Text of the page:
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End exploitative unpaid workplace trial shifts

3 min read

With the Unpaid Trial Work Periods (Prohibition) Bill, we will be just one step closer to ending the deeply troubling and degrading experiences that are caused by unpaid workplace trial shifts, says Stewart McDonald MP.

With the most recent figures showing unemployment across these islands rising, and even more people wondering how they can to make ends meet, now is exactly the time to highlight my Private Members Bill that aims to ban unpaid trial shifts.

The Unpaid Trial Work Periods (Prohibition) Bill, seeks to end the exploitative practice of offering people trial shifts without pay. Often these trial shifts can last several weeks, with no guarantee of a job at the end of the period and receiving no wages for the labour that has been put in. 

This Bill is needed because the law is extremely grey, and that is being used to take advantage of people in a cynical and unfair way.

In 20 years of the National Minimum Wage Act there hasn’t been one case – far less a prosecution or government action – against the use of unpaid trials shifts.

More so, unpaid trial shifts contribute to an estimated £3billion in missing wages every year.

Last year, I ran a consultation that showed some deeply troubling and degrading experiences.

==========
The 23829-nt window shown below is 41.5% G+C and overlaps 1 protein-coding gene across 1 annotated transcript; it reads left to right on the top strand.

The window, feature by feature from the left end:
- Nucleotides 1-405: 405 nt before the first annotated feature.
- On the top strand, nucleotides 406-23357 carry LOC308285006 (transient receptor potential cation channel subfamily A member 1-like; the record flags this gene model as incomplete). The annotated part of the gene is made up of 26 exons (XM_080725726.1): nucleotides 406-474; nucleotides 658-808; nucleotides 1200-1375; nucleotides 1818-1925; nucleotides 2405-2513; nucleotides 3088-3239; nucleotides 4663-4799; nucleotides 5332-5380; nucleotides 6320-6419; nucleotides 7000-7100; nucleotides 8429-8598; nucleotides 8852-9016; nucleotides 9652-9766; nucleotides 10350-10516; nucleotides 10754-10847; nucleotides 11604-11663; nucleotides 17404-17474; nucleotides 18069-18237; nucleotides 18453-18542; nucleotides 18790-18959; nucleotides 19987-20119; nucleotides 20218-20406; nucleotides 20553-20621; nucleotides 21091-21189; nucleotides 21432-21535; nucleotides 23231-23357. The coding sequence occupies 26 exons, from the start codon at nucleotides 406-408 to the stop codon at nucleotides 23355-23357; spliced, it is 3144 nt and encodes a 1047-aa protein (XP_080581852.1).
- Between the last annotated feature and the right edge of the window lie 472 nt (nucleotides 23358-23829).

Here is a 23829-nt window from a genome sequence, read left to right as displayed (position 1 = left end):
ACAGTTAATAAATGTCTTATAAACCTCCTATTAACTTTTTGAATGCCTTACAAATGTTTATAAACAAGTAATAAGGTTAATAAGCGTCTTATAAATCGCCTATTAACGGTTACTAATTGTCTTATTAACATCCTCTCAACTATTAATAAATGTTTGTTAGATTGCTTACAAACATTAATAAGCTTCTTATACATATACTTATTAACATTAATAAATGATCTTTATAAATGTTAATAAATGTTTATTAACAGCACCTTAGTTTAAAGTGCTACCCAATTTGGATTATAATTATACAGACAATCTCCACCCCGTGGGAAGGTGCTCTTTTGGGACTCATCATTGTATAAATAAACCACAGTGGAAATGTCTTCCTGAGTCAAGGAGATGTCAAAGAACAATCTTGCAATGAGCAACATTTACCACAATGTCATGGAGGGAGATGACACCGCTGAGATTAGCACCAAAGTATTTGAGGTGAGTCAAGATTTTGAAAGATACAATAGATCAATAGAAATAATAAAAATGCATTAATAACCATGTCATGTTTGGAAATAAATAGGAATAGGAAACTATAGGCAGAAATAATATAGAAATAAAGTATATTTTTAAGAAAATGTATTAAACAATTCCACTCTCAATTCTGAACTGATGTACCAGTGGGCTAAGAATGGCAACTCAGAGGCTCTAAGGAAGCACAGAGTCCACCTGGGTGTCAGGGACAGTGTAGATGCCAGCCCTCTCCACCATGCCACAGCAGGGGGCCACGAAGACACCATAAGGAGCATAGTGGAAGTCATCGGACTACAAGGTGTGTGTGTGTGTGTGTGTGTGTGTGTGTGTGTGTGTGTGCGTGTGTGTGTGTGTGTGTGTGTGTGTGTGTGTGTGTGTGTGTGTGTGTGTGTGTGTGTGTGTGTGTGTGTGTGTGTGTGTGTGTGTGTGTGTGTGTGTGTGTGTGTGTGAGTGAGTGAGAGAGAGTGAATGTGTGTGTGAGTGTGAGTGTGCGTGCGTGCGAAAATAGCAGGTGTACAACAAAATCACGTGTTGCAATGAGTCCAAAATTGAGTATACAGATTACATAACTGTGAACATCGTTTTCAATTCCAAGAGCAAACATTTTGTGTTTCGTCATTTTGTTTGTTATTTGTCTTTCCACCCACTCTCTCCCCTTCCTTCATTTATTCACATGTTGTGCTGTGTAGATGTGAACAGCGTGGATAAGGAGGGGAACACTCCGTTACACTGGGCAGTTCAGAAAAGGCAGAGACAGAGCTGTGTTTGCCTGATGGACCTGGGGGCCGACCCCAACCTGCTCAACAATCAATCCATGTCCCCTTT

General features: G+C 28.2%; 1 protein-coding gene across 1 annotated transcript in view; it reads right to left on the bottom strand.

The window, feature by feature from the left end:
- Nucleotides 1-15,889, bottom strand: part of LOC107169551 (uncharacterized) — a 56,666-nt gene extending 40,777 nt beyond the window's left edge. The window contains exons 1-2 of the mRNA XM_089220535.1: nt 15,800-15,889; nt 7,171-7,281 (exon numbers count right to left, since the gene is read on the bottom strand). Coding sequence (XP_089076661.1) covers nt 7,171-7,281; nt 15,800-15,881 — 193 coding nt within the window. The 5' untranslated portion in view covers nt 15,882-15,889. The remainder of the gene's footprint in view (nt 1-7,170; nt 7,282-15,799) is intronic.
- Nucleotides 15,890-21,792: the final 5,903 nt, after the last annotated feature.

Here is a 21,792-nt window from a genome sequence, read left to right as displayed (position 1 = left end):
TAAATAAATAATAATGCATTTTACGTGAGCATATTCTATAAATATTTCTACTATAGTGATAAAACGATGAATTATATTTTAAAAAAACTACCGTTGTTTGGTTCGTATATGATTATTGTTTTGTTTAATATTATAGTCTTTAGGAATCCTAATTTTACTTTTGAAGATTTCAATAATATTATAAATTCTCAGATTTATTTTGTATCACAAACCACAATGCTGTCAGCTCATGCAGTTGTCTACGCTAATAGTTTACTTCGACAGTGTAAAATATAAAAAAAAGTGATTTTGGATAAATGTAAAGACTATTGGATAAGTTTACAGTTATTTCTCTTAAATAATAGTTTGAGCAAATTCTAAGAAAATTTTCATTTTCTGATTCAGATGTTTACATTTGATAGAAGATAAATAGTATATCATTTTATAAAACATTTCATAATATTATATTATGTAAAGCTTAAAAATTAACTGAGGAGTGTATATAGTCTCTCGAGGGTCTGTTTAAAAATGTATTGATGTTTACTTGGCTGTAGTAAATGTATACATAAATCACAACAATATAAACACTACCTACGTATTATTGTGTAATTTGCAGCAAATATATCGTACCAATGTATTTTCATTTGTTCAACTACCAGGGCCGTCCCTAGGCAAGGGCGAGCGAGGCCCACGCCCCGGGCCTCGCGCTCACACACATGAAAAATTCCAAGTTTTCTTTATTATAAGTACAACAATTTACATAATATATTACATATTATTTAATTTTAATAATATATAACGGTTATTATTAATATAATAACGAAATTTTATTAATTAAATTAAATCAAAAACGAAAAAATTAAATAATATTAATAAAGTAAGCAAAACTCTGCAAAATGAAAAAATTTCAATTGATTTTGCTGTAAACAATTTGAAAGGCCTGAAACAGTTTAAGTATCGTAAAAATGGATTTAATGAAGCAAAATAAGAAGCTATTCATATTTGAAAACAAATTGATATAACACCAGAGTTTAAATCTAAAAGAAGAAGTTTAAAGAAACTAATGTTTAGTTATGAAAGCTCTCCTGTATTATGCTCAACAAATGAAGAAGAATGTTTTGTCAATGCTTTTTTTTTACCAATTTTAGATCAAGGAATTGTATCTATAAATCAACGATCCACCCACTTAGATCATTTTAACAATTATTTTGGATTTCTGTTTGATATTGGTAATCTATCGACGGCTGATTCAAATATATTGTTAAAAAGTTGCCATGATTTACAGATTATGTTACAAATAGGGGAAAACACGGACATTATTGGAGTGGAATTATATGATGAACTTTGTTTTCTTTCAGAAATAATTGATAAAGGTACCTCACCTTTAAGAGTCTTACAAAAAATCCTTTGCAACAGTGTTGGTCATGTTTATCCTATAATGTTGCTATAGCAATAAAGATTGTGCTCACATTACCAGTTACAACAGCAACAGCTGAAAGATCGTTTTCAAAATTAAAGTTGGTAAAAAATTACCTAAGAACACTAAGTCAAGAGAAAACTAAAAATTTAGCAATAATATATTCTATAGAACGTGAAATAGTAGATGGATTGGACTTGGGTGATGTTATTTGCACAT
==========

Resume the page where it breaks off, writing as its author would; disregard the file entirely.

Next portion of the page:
Some people were being ignored by employers once they completed a trial period, and others found out that there was never a job to offer in the first place, with so called “ghost trial shifts” being put in place to plug staffing shortages.

Whilst I recognise there are many employers out there who do follow good practice when it comes to trial shifts, there is a growing consensus that this unregulated practice cannot continue.

This just highlights the need for further protection for workers, which is what the Bill will provide.

So what’s actually in the Bill, you may be asking?

The Bill establishes exactly what a trial work period is.

It sets out the requirement that employers must comply with when offering a trial period: Such as making clear how many positions are available, a copy of the job description and the right to feedback – this is following a lot of feedback from the public about trial shifts being offered where no job actually exists.

Crucially, the Bill makes clear that when a person is taking part in a trial period that they are to be paid at least the national minimum wage. And it makes provision for applicants to challenge an employer where they may be in breach of the law.

If passed, this Bill will be just one step closer to ending the many exploitations that exist out there in the workplace.

The Bill is set to be debated and voted on in the House of Commons on March 16th.

Only with enough MPs present and voting in favour of the Bill can we have any hope of turning it into law, and together we can end the unfair practice of unpaid trial shifts.

I hope my fellow MPs will join me in the lobby.


Stewart McDonald is SNP MP for Glasgow South


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